Training Today: SEND Qualifications - Special service


From short courses to new qualifications at Levels 2 and 3, the sector now has more special needs training options than ever. By Meredith Jones Russell

Last year gave rise to a plethora of new special educational needs-focused qualifications for early years practitioners. A key one is the Level 3 award. This follows long-held recognition that quality in this area needs to improve.

Back in 2012, the Nutbrown Review recommended that the content of Level 3 qualifications be strengthened to include more on SEND. The report said, ‘Early years practitioners need to know what to look for, how to respond to it, and how to interact with parents and the range of other bodies, professionals and services that may play a part in supporting a child with special educational needs or who is disabled.’

In 2014 the Early Years Educator qualification was launched in response to Nutbrown, and includes ‘plan and provide activities to meet additional needs, working in partnership with parents and/or carers and other professionals’ as one of its criteria. However, development of children with SEND still lags behind that of their peers. In 2018, if child had identified special needs, the likelihood of them achieving expected levels of development in the EYFS Profile was just 23 per cent. For those children with an Education Health and Care plan, it drops to just 4 per cent.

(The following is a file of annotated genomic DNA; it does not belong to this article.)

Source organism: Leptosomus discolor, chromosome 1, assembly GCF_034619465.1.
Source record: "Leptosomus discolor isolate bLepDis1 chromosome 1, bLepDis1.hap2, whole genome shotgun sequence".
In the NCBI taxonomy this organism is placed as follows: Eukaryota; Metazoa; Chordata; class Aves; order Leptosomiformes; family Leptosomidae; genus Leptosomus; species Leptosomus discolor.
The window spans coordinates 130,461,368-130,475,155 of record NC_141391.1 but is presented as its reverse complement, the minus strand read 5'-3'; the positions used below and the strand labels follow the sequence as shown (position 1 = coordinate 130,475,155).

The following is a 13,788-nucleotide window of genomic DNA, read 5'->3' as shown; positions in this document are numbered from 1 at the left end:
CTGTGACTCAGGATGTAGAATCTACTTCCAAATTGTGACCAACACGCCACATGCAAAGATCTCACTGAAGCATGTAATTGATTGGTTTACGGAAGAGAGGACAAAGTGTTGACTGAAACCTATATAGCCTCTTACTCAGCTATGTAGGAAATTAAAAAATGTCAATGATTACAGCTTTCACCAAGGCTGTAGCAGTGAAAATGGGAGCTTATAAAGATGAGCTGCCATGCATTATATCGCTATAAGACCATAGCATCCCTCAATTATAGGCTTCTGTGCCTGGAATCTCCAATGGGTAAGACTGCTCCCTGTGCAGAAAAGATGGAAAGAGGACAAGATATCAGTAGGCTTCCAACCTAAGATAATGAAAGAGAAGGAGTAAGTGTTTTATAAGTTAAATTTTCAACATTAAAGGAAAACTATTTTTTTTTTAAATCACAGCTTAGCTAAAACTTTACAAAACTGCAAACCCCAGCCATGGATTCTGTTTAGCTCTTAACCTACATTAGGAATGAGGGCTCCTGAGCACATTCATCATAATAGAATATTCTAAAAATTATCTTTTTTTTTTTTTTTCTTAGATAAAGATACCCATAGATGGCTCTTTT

This is compared with over three-quarters of children without SEND who achieve expected levels of development.

LEVEL 3

The development of the Level 3 Award for Special Educational Needs Co-ordinators in Early Years Settings by 2018 was a Government commitment in the Early Years Workforce Strategy, which found that parents of children with SEND can experience difficulty in accessing a suitable childcare place. The new award (a 34-hour qualification, as opposed to a certificate or full diploma) is available through training provider CACHE.

Though it will not be mandatory for SENCos and there is limited Government funding available to pay for training, education development officer at the National Association for Special Educational Needs (nasen) Mandy Wilding says it will make a ‘huge difference’.

‘People are so happy to finally have it offered,’ she says. ‘SENCo training has traditionally been for maintained schools, so while private providers have to have SENCos, the training hasn’t been there for them.

‘That is not to say the level of skills in that area is low, but this will upskill practitioners so they can carry out identifications faster, more thoroughly and accurately, to help get targeted provision in place earlier for children who need it.

‘Children will be able to have paperwork in place before they start school, so records can be passed on, and get onto waiting lists for professionals like speech and language therapists earlier.’

The qualification aims to:

  • explore the roles and responsibilities of the SENCo in an early years setting
  • understand the strategies and techniques for supporting children and their families
  • increase knowledge of SEN codes of practice.